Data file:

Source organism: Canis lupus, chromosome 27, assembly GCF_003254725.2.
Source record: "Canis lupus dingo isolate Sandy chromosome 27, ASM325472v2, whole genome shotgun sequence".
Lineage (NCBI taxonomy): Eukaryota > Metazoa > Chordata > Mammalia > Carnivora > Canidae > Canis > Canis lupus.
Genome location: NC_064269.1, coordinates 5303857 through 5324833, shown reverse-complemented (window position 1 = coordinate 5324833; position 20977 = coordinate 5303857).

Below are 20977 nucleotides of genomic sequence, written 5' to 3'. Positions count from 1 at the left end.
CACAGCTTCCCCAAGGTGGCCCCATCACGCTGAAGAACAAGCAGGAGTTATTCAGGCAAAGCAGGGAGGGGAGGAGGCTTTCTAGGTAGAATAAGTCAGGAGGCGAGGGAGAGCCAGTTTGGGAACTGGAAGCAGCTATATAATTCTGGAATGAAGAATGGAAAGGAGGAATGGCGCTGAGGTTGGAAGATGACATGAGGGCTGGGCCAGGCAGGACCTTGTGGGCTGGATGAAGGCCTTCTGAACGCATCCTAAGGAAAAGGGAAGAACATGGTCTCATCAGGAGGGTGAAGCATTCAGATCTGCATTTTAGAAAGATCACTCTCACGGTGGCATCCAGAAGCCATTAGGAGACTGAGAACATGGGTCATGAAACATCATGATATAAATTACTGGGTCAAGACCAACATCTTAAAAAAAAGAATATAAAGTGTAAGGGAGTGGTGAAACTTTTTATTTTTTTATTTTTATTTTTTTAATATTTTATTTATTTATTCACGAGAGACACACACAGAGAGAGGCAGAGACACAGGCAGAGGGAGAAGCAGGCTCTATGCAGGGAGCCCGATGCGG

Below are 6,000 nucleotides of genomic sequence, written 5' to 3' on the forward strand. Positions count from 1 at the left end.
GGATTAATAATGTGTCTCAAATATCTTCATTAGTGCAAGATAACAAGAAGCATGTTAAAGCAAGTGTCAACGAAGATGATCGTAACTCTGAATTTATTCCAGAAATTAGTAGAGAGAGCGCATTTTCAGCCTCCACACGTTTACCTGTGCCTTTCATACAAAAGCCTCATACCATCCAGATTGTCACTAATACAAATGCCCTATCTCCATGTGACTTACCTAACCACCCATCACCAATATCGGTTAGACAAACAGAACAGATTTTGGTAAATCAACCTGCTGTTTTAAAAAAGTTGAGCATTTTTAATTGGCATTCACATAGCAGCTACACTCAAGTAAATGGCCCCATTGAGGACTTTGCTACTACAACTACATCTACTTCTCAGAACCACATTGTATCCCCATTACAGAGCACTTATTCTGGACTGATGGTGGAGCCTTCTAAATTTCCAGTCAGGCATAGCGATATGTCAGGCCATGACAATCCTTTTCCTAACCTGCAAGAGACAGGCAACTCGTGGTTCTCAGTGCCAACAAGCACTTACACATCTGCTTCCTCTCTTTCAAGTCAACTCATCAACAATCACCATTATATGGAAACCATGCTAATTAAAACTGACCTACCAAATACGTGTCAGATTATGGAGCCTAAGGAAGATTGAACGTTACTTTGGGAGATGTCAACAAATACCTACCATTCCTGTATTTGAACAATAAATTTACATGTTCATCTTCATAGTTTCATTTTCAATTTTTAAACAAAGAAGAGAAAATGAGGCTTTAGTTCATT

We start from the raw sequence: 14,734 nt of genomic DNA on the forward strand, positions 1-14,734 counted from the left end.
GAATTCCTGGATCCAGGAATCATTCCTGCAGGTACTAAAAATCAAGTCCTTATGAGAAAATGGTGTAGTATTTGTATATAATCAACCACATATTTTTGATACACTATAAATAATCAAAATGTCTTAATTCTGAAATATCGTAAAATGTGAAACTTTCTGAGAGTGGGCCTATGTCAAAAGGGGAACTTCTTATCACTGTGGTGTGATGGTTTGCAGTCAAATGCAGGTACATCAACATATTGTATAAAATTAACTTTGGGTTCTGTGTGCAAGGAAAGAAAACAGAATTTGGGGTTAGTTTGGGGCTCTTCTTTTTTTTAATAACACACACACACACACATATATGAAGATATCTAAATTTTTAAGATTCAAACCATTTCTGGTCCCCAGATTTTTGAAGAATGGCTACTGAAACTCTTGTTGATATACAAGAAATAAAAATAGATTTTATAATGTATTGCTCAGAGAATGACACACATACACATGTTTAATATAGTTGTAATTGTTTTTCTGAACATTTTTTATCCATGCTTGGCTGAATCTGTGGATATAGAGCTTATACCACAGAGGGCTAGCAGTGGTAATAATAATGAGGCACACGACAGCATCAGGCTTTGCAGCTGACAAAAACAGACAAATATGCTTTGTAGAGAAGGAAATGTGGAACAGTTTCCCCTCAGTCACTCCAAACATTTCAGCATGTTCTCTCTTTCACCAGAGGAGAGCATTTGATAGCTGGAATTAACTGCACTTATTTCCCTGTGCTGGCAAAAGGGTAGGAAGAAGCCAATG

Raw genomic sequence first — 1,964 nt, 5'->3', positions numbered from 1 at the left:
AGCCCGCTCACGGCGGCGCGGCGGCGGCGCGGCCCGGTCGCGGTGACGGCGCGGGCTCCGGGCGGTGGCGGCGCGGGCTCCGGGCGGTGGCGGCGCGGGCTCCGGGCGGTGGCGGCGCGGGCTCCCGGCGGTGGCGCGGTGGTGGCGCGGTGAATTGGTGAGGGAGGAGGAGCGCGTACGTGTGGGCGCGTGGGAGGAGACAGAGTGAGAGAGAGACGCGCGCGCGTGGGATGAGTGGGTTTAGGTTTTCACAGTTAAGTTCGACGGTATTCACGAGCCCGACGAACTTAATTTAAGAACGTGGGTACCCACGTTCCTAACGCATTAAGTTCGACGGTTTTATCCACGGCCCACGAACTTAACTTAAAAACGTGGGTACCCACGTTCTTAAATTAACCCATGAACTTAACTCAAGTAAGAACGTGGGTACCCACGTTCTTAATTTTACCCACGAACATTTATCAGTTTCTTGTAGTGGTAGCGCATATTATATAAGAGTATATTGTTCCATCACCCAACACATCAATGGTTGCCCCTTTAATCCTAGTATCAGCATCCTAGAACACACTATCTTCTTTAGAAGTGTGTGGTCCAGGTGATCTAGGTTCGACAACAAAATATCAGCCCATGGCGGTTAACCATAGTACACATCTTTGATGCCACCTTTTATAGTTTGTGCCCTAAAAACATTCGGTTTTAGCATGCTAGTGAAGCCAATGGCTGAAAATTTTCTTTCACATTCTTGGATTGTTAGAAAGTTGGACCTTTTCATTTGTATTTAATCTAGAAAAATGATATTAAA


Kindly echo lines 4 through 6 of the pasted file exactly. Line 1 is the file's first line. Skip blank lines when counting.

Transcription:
Genome location: NC_064269.1, coordinates 5303857 through 5324833, shown reverse-complemented (window position 1 = coordinate 5324833; position 20977 = coordinate 5303857).

Below are 20977 nucleotides of genomic sequence, written 5' to 3'. Positions count from 1 at the left end.
CACAGCTTCCCCAAGGTGGCCCCATCACGCTGAAGAACAAGCAGGAGTTATTCAGGCAAAGCAGGGAGGGGAGGAGGCTTTCTAGGTAGAATAAGTCAGGAGGCGAGGGAGAGCCAGTTTGGGAACTGGAAGCAGCTATATAATTCTGGAATGAAGAATGGAAAGGAGGAATGGCGCTGAGGTTGGAAGATGACATGAGGGCTGGGCCAGGCAGGACCTTGTGGGCTGGATGAAGGCCTTCTGAACGCATCCTAAGGAAAAGGGAAGAACATGGTCTCATCAGGAGGGTGAAGCATTCAGATCTGCATTTTAGAAAGATCACTCTCACGGTGGCATCCAGAAGCCATTAGGAGACTGAGAACATGGGTCATGAAACATCATGATATAAATTACTGGGTCAAGACCAACATCTTAAAAAAAAGAATATAAAGTGTAAGGGAGTGGTGAAACTTTTTATTTTTTTATTTTTATTTTTTTAATATTTTATTTATTTATTCACGAGAGACACACACAGAGAGAGGCAGAGACACAGGCAGAGGGAGAAGCAGGCTCTATGCAGGGAGCCCGATGCGG